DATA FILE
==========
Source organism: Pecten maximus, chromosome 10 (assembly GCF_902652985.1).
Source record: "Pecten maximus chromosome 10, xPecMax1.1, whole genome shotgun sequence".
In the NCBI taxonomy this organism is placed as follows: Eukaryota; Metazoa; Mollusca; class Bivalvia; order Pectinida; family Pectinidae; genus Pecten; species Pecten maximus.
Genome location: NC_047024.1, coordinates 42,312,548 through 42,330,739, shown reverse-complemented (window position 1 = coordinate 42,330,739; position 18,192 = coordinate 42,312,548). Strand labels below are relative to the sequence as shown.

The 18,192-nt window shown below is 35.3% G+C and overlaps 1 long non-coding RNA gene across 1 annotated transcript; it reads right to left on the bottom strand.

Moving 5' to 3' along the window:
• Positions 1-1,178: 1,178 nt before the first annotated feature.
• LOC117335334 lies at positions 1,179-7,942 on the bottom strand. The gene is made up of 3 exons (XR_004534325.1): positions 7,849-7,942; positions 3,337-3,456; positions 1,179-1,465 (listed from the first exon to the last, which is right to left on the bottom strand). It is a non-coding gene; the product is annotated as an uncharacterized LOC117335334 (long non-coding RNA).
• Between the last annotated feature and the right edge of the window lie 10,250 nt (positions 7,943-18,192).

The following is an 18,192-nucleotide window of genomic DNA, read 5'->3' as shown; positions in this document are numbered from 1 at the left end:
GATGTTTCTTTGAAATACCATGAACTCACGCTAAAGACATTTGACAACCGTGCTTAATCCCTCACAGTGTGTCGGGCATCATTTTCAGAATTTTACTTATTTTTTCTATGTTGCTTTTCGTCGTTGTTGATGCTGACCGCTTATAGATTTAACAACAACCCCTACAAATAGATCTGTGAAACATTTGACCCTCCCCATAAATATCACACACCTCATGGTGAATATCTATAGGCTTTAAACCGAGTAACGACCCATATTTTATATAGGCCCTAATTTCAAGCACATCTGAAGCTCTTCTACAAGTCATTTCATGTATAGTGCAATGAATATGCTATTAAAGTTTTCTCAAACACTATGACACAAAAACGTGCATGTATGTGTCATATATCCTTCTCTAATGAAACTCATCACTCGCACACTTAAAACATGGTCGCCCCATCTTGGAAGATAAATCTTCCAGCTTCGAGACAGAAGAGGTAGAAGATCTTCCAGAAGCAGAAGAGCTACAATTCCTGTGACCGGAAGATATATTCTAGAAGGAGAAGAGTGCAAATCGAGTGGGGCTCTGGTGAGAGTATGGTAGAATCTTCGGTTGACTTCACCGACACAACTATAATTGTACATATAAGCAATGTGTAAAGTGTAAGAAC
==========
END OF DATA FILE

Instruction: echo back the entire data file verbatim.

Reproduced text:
Source organism: Pecten maximus, chromosome 10 (assembly GCF_902652985.1).
Source record: "Pecten maximus chromosome 10, xPecMax1.1, whole genome shotgun sequence".
In the NCBI taxonomy this organism is placed as follows: Eukaryota; Metazoa; Mollusca; class Bivalvia; order Pectinida; family Pectinidae; genus Pecten; species Pecten maximus.
Genome location: NC_047024.1, coordinates 42,312,548 through 42,330,739, shown reverse-complemented (window position 1 = coordinate 42,330,739; position 18,192 = coordinate 42,312,548). Strand labels below are relative to the sequence as shown.

The 18,192-nt window shown below is 35.3% G+C and overlaps 1 long non-coding RNA gene across 1 annotated transcript; it reads right to left on the bottom strand.

Moving 5' to 3' along the window:
• Positions 1-1,178: 1,178 nt before the first annotated feature.
• LOC117335334 lies at positions 1,179-7,942 on the bottom strand. The gene is made up of 3 exons (XR_004534325.1): positions 7,849-7,942; positions 3,337-3,456; positions 1,179-1,465 (listed from the first exon to the last, which is right to left on the bottom strand). It is a non-coding gene; the product is annotated as an uncharacterized LOC117335334 (long non-coding RNA).
• Between the last annotated feature and the right edge of the window lie 10,250 nt (positions 7,943-18,192).

The following is an 18,192-nucleotide window of genomic DNA, read 5'->3' as shown; positions in this document are numbered from 1 at the left end:
GATGTTTCTTTGAAATACCATGAACTCACGCTAAAGACATTTGACAACCGTGCTTAATCCCTCACAGTGTGTCGGGCATCATTTTCAGAATTTTACTTATTTTTTCTATGTTGCTTTTCGTCGTTGTTGATGCTGACCGCTTATAGATTTAACAACAACCCCTACAAATAGATCTGTGAAACATTTGACCCTCCCCATAAATATCACACACCTCATGGTGAATATCTATAGGCTTTAAACCGAGTAACGACCCATATTTTATATAGGCCCTAATTTCAAGCACATCTGAAGCTCTTCTACAAGTCATTTCATGTATAGTGCAATGAATATGCTATTAAAGTTTTCTCAAACACTATGACACAAAAACGTGCATGTATGTGTCATATATCCTTCTCTAATGAAACTCATCACTCGCACACTTAAAACATGGTCGCCCCATCTTGGAAGATAAATCTTCCAGCTTCGAGACAGAAGAGGTAGAAGATCTTCCAGAAGCAGAAGAGCTACAATTCCTGTGACCGGAAGATATATTCTAGAAGGAGAAGAGTGCAAATCGAGTGGGGCTCTGGTGAGAGTATGGTAGAATCTTCGGTTGACTTCACCGACACAACTATAATTGTACATATAAGCAATGTGTAAAGTGTAAGAAC